The museum’s African collection represents one of the great strengths in our holdings. The collection was formed through the generous donations of faculty, friends and alumni, and maintains historical and contemporary works created by artists from across the continent. Areas of focus include East African objects, from the Maasai and Pokot cultures of Kenya, as well an expansive representation of objects from the Lobi culture of Burkina Faso. The collection also includes an especially broad and deep selection of ceramics from around the continent.
The museum’s Asian collection includes extensive examples of 19th- and 20th-century Japanese prints, including works by major artists such as Hokusai, Shunchō, Sharaku, Hiroshige Ando and Utamaro Kitagawa. The collection also includes examples of Japanese ceramics, Chinese calligraphy, decorative art from Tibet, and contemporary art, such as a sculpture by Fang Lijun (b. Handan, China, 1963). Asian art represents an area in which the museum would benefit from greater breadth of cultures and media.
European Art before 1900
Centered around the Hartford-Tandstad Collection, donated to the museum in 2011, the museum’s European holdings primarily date from the late Renaissance through the late 19th century, and include paintings, prints, drawings, sculpture, and decorative art. Lithographs by Honoré-Victorin Daumier (France, 1808–1879) represent another significant area of this collection, with nearly 250 prints by this important printmaker and social critic, including many of his best-known series.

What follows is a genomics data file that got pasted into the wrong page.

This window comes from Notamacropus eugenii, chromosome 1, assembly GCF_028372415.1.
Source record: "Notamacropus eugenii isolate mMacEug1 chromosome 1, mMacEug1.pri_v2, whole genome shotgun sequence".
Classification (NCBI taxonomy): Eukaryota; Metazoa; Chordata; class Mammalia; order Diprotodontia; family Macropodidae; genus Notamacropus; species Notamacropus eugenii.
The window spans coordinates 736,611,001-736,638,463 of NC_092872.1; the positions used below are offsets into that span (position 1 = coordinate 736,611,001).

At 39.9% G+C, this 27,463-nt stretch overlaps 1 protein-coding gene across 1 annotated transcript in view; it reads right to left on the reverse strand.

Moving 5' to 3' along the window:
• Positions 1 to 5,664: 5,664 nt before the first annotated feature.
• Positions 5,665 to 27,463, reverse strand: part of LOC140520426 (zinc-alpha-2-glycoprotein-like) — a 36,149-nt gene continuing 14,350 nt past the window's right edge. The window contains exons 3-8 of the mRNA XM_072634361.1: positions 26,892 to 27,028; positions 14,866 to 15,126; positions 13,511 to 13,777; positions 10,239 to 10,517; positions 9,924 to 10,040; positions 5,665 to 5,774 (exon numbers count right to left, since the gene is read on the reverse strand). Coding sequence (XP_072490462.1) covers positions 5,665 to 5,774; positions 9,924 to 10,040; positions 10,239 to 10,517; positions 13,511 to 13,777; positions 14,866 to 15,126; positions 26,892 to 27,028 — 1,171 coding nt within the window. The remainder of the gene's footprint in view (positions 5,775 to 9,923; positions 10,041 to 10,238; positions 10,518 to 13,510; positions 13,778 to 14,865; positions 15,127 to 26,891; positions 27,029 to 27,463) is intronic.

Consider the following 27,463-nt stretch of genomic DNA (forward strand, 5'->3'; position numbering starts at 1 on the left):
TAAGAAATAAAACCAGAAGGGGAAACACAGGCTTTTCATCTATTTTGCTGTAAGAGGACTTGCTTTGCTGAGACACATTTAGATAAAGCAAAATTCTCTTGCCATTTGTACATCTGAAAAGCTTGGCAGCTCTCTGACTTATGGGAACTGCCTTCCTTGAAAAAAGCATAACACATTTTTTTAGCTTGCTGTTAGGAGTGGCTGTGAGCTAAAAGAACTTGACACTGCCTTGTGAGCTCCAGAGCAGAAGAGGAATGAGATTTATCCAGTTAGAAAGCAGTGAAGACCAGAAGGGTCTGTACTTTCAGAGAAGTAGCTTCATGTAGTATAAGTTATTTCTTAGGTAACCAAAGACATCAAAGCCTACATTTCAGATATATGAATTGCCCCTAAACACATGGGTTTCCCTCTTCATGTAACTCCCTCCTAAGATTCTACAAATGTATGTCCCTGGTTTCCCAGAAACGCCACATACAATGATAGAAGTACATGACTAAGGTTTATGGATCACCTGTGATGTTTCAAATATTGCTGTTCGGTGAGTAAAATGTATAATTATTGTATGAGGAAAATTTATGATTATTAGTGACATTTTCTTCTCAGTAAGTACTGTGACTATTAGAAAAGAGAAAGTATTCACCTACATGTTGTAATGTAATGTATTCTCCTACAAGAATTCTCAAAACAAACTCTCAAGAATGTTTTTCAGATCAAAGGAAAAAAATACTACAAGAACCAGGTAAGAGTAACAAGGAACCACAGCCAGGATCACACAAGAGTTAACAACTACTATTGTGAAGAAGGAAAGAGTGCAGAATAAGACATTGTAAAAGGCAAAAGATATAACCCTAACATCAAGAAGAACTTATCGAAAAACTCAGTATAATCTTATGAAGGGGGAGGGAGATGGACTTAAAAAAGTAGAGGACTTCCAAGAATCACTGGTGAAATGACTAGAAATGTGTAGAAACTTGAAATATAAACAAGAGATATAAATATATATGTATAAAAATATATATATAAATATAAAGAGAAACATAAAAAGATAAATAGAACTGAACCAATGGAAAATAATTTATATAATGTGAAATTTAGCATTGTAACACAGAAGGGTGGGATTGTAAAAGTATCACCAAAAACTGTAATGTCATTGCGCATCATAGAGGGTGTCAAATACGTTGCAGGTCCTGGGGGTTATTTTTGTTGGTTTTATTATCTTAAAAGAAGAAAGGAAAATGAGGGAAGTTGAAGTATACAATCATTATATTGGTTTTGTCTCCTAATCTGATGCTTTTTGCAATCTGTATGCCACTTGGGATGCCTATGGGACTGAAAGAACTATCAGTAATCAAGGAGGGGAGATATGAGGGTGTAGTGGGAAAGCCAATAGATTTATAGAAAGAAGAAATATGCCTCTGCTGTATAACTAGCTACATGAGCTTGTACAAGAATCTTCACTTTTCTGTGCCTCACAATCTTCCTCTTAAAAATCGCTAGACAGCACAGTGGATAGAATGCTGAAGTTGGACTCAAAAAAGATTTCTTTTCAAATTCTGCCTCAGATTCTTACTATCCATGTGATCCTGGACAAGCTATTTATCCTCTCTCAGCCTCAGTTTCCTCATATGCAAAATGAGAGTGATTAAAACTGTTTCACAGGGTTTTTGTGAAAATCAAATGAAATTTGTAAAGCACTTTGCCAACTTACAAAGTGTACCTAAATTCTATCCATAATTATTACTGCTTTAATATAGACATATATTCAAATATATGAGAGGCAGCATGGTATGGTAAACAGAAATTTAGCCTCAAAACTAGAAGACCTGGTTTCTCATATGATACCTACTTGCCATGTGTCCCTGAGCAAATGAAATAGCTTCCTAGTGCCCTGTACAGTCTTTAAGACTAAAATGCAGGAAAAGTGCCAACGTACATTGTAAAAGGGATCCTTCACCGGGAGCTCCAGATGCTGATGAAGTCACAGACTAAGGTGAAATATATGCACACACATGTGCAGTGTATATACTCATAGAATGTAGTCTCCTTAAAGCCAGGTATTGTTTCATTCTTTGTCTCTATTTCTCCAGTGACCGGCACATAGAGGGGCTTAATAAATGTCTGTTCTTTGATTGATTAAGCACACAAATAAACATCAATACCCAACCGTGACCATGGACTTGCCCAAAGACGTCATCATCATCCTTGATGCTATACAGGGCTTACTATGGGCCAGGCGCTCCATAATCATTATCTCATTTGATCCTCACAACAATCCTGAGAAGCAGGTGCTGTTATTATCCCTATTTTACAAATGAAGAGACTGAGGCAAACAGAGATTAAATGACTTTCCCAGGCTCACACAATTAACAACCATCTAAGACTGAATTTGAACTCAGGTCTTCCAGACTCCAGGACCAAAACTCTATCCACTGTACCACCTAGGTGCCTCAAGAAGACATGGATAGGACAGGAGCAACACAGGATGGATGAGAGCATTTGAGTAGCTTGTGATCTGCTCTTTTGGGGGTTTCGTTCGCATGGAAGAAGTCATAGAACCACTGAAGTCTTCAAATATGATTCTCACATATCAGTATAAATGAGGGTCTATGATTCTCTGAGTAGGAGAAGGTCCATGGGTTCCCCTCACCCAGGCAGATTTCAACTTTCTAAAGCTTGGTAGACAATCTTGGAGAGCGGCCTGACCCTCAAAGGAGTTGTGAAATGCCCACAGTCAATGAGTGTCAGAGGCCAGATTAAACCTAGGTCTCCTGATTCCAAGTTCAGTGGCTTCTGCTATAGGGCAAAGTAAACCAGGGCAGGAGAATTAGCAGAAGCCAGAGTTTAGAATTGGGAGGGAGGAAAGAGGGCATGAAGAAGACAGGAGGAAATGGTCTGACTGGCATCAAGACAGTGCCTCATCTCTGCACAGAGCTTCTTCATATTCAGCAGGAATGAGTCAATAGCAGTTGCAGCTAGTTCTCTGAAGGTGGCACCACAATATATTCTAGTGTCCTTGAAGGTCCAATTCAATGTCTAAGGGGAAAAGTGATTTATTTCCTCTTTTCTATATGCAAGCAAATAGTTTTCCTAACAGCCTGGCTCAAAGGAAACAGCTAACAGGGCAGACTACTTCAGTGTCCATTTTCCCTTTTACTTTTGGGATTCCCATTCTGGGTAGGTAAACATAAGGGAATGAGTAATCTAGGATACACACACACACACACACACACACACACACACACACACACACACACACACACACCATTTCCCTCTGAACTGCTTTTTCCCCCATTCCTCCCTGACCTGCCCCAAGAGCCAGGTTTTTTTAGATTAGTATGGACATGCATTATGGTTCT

Modern and Contemporary Art
The museum’s collection of modern and contemporary art is especially strong in works from the United States after 1960. Gifts made in the 1980s to the University from collectors John and Kimiko Powers form the foundation of the collection, which was significantly augmented by Polly and Mark Addison after the museum’s founding in 2009. Andy Warhol is especially well represented, thanks to gifts from the Powers, the Addisons, and the Andy Warhol Foundation for the Visual Arts, Inc.
Photography is another area strength, including a large-format portfolio by Wolfgang Voltz and a large collection of Soviet-era images by Georgi Zelma, among many other photographs. Building on a portfolio of Mexican prints from the Taller de Gráfica Popular (TGP), growth of this collection has been particularly focused on Latin American art of the 20th century, furthered, since 2018, by the Dale Pruce and Leslie Walker Latin American Art Acquisition fund. The museum is committed to addressing underrepresented artists of this important area of our collection, especially by expanding our collection of contemporary works by artists of the African Diaspora.
Native North American Art
The museum’s collection of Native North American art features historic and contemporary work from across the continent, particularly by artists from the American Southwest and Arctic. Highlights from the collection are featured in a semi-permanent exhibition, Survivance, a rotating display of objects curated by CSU students supervised by Dr. Emily Moore, a specialist in this area, and working with living artists to accurately and respectfully interpret these works. The museum actively pursues growth in the collection of contemporary works by Indigenous artists.
The museum’s small but important collection of Oceanic objects includes Australian bark paintings, carvings from Papua New Guinea,and a 17-foot Waga outrigger canoe.